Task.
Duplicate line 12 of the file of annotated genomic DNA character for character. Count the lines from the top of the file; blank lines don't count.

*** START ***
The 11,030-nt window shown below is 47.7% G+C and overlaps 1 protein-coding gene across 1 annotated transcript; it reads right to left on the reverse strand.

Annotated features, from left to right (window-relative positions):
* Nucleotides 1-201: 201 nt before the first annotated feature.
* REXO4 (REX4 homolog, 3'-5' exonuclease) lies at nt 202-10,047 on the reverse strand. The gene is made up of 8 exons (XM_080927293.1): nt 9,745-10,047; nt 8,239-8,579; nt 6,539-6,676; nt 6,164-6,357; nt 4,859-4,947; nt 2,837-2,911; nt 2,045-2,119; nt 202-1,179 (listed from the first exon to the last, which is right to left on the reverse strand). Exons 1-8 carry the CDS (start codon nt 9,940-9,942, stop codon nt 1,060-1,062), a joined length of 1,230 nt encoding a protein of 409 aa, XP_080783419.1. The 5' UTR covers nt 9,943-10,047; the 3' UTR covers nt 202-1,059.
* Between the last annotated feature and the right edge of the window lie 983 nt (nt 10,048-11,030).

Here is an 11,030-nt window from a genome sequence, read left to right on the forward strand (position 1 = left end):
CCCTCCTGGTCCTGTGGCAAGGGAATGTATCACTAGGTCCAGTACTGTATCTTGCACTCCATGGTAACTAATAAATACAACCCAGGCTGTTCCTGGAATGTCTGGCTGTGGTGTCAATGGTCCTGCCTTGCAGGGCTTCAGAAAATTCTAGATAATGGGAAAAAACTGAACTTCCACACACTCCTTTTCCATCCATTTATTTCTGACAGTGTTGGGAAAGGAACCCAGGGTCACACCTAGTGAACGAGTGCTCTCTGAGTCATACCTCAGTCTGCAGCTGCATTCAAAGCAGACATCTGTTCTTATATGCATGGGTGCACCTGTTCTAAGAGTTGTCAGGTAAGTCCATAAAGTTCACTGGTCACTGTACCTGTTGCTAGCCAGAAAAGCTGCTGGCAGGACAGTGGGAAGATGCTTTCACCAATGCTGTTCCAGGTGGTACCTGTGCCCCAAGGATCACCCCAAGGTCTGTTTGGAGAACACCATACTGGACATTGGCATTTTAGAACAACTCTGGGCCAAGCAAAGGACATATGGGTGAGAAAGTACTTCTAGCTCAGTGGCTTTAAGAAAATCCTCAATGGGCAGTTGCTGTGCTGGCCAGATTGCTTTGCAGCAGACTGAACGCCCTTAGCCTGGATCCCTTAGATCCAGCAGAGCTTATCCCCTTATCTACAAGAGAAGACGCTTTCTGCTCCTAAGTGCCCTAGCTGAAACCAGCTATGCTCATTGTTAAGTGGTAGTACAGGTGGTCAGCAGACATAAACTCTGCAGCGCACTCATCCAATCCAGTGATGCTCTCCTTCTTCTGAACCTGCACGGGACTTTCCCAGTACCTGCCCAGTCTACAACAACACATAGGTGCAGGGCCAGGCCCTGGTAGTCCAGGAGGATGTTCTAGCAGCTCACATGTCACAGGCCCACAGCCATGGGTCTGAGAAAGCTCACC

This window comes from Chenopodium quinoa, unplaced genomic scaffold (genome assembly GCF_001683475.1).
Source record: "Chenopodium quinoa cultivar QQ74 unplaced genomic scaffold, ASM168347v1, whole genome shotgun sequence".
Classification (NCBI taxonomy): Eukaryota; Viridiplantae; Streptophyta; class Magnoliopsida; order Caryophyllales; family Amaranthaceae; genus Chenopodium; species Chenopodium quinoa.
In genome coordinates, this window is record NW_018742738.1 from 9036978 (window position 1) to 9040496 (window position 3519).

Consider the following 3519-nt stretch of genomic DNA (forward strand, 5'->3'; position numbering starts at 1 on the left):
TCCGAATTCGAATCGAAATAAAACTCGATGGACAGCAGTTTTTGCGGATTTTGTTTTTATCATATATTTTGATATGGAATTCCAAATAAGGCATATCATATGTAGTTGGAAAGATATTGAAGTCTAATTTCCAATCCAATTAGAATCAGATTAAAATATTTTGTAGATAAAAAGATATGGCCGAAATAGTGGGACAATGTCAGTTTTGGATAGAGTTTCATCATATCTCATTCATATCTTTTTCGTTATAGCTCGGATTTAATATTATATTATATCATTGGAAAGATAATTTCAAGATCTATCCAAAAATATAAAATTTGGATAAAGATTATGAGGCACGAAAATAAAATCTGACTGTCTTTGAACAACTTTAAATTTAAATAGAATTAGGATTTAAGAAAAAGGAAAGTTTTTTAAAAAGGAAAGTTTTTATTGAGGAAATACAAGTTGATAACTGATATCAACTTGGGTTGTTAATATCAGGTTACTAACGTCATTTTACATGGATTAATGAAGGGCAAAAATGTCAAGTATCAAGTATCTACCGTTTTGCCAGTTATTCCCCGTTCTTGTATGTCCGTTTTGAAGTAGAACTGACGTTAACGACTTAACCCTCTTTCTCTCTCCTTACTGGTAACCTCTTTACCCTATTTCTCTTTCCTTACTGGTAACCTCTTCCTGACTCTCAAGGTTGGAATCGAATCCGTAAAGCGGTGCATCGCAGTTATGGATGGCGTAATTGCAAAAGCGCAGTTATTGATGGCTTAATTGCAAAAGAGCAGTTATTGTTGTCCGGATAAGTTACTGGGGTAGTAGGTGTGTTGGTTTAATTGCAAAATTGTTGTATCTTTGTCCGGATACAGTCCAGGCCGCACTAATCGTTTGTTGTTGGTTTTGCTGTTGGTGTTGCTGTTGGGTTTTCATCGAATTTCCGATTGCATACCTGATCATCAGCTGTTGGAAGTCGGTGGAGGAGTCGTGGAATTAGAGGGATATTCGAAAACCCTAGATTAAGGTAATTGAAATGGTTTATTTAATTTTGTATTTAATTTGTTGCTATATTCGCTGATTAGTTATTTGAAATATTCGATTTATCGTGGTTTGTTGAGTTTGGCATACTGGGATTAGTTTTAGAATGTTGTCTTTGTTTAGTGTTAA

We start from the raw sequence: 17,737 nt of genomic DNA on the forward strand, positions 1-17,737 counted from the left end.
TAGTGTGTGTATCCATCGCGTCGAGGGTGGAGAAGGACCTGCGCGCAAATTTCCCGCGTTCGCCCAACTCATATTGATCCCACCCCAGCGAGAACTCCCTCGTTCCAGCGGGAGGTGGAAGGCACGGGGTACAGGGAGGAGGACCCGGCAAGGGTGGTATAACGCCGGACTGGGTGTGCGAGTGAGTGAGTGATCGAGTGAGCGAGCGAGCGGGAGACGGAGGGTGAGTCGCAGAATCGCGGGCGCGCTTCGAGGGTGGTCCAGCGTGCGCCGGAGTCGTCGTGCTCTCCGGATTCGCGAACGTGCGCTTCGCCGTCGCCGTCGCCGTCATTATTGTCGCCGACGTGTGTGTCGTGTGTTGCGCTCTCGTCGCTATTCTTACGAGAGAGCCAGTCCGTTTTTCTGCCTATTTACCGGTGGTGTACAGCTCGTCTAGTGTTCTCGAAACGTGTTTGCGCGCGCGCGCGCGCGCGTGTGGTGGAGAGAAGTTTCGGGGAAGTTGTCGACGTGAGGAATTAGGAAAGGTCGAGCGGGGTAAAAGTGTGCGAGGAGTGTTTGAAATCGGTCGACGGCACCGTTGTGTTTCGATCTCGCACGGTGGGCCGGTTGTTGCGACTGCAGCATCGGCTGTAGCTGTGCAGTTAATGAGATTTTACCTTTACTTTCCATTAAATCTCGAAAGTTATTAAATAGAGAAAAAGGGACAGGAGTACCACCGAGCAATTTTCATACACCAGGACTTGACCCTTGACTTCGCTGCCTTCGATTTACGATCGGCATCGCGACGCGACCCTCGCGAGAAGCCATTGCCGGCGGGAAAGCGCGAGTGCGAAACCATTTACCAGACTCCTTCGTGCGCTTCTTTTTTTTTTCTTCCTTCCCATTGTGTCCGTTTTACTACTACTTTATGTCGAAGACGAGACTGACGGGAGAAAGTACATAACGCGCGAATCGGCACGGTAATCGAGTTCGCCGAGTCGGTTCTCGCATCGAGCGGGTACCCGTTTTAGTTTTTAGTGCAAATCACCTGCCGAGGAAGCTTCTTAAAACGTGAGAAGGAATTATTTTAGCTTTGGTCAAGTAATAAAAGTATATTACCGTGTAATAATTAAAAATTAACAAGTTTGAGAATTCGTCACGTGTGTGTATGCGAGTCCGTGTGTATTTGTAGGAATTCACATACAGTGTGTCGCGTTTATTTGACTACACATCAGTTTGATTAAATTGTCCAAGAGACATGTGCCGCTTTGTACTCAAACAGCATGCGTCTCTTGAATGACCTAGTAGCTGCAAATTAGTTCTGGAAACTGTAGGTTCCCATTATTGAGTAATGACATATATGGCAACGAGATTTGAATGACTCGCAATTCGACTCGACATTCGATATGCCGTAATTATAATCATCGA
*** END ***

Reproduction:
Consider the following 3519-nt stretch of genomic DNA (forward strand, 5'->3'; position numbering starts at 1 on the left):